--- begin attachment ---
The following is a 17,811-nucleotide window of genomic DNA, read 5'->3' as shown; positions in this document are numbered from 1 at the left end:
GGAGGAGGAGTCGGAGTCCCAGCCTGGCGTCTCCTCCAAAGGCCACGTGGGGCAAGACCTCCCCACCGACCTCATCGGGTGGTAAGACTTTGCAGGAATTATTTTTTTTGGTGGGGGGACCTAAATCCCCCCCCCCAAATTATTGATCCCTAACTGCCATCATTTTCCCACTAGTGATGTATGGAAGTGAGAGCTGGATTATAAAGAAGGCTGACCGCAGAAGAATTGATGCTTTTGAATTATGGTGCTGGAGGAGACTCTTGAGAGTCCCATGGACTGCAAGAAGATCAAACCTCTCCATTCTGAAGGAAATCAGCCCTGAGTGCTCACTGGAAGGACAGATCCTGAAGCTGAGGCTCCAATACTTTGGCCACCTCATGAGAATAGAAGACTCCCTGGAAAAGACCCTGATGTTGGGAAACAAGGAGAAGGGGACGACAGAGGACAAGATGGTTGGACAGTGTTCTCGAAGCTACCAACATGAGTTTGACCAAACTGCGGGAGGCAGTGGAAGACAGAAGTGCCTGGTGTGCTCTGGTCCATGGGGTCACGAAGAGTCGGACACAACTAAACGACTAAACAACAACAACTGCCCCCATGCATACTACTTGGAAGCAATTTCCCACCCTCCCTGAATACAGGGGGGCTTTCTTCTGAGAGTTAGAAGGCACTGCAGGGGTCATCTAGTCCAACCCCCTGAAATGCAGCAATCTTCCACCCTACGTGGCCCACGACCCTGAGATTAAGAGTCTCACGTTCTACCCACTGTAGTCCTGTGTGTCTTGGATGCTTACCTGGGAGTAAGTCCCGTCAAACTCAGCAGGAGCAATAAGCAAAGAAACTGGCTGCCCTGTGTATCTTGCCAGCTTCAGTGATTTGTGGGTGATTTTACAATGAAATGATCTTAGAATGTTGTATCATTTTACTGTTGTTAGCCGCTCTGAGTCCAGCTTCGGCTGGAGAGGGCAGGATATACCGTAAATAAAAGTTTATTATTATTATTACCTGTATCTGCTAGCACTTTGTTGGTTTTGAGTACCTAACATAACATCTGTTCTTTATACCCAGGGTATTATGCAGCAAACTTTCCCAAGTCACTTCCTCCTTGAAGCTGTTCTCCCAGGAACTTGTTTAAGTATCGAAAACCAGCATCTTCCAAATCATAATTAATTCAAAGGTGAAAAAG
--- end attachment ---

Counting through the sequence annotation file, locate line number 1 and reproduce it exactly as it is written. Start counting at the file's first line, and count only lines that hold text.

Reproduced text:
The following is a 17,811-nucleotide window of genomic DNA, read 5'->3' as shown; positions in this document are numbered from 1 at the left end: